We keep hearing that computers are smart. We hear about smart tablets, smart phones, i-pads, laptops. Certainly, these devices are truly amazing. Not so much because they are clever – which I want to argue they are not – but because the people who designed and built them are brilliant geniuses, and yet they sell them to us for amazingly little money. Computers are able to do calculations very quickly. It’s getting to be the case that the speed of light is the limiting factor. But that’s what they do. Compute, period. This fact tends to get hidden behind a flood of Gigabytes, Cycles, Megabits per second, Megapixels and the like.
In the early days of so-called artificial intelligence, there were high hopes that programs such as neural networks would not only be able to duplicate the functions of the brain, but would also provide models of how our brains worked. In other words, we could better understand ourselves through the behavior of our artificial creations. We’re about twenty years older and a lot wiser now.
There’s no area where the difference between intelligence and computational speed is as dramatic as in the area of images. It's people who are smart. We look at pictures and, without giving it a thought, we discover shapes, motion, assess our environment, obtain information. We have a pretty good idea about how our eyes take the reflected light from what they see and code that for the brain. We have much less idea about how that coded data ends up as information – in color and 3D no less – in our minds. This is a massively difficult problem and the best computer codes are not impressive at doing it. Yet we do it at a casual glance.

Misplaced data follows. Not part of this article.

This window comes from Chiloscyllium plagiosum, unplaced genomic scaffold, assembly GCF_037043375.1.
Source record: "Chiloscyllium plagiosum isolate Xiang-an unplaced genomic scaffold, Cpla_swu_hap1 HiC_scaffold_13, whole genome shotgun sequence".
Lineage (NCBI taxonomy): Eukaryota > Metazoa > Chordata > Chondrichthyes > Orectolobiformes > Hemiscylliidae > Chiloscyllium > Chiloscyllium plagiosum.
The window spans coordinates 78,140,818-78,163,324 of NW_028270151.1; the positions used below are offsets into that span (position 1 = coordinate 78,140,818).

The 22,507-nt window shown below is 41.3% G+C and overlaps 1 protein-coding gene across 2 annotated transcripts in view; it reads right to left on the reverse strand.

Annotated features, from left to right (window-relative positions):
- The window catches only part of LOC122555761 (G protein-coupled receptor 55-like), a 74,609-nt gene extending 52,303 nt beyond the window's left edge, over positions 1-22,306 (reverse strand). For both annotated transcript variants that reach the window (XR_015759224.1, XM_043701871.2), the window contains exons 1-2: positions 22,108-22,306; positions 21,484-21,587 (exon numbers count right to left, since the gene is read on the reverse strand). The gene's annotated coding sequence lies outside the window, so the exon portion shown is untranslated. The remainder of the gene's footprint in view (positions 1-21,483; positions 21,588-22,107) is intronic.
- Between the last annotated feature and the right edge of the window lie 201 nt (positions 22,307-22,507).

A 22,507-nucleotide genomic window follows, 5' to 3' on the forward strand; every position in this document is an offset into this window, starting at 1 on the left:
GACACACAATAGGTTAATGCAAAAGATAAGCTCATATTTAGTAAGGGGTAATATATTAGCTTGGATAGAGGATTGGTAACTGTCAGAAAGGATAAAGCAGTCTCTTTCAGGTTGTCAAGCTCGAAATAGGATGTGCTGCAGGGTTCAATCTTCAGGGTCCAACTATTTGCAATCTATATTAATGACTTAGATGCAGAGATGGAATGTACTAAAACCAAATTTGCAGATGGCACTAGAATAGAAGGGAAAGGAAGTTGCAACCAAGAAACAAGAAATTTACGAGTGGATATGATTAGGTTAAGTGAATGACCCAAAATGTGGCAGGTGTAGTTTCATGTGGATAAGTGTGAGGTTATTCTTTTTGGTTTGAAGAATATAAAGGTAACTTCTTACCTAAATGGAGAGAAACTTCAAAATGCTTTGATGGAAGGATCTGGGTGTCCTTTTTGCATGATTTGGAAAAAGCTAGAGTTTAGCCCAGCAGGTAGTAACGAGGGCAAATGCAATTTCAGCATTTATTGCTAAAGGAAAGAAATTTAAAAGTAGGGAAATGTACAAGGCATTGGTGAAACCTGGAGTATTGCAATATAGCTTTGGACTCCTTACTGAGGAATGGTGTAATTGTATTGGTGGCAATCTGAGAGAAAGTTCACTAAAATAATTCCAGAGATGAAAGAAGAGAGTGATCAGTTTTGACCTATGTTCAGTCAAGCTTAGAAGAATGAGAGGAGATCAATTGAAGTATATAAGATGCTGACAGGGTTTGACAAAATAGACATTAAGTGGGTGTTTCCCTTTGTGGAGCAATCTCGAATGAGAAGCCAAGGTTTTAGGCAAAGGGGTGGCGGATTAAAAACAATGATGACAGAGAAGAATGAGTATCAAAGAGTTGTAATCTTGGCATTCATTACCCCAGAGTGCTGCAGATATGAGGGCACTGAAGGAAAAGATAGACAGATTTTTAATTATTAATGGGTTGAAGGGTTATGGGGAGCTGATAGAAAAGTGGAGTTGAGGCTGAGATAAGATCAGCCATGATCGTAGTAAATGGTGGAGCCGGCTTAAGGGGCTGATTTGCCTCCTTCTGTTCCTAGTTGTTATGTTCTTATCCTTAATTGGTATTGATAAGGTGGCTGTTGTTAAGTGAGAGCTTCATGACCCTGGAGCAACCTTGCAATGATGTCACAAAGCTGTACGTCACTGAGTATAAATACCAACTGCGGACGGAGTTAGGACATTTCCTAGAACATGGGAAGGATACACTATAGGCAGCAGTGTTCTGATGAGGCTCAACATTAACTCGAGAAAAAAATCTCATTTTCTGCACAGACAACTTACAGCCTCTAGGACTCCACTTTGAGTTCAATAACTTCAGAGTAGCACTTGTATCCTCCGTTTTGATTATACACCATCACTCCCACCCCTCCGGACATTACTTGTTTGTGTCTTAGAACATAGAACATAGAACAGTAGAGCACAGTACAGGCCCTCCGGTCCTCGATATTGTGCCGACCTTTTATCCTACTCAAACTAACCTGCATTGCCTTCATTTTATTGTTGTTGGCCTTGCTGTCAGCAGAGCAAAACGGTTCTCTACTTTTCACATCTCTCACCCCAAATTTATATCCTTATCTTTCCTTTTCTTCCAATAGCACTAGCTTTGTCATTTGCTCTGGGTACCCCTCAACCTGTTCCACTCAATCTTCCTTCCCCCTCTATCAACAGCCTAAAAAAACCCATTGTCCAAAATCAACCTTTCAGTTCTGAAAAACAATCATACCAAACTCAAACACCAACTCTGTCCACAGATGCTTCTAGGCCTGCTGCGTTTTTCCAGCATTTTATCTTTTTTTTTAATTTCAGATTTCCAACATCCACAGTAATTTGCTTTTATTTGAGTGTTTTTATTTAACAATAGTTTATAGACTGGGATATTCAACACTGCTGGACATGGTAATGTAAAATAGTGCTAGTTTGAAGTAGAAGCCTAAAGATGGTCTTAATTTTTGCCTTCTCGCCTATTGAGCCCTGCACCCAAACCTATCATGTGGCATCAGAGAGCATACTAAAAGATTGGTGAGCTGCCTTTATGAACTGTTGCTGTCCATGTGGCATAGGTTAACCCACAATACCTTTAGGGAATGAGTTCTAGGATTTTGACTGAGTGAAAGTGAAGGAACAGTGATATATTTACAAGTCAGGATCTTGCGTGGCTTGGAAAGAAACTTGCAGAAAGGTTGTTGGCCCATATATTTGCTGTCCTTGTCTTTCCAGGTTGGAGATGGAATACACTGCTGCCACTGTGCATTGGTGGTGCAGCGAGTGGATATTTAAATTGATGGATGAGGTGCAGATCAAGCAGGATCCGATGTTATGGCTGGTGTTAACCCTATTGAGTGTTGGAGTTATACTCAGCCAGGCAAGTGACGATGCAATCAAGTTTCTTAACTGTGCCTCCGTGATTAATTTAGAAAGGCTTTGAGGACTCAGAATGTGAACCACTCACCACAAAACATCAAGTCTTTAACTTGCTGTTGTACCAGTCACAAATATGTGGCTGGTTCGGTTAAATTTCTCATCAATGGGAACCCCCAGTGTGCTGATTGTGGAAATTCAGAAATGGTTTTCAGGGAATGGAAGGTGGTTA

Computers can’t even do this stuff with letters – by far the easiest situation since what we see is already a conveniently set up code. That’s what the Captchas are all about. Sure the letters are a bit misaligned, maybe fancied up, different scale, different backgrounds, but so what? We see what they are immediately. Computers battle and usually fail. The whole point of a Captcha is to separate computers from humans!
Most of practical image processing is about making pictures more attractive or useful to humans. Fortunately this is a much simpler problem than computer vision. We do know quite a bit about what makes things easier for us. We pick out shapes and objects in pictures and classify them, and we do this by identifying edges in the picture. When we complain that an image is blurred or “soft”, we're actually uncomfortable because the edges are less distinct.
|Saturn edge enhanced|
Here is an example. The picture on the left is a raw image of Saturn from a space probe. The one on the right has been focused. Right? Wrong. We’ve just marked in the edges more clearly - something a program can do easily – and nothing else has changed.
We are much more tolerant of color variation; obviously it's much less important to us in doing that classification stuff. Of course we want our pictures and movies and TVs in color, but some of us are old enough to remember when they were in black and white (well TV anyway!) We never had any trouble identifying what was going on in the picture. Color is a nice-to-have.
So I see my corgi, Megan, wondering around the garden, looking and sniffing, and I really wonder what she's seeing (in black and white) and smelling and how she interprets it all in her mind. How could one ever tell? All I know for sure is that what she’s doing is one hell of a lot smarter than any computer.
Michael – Thursday.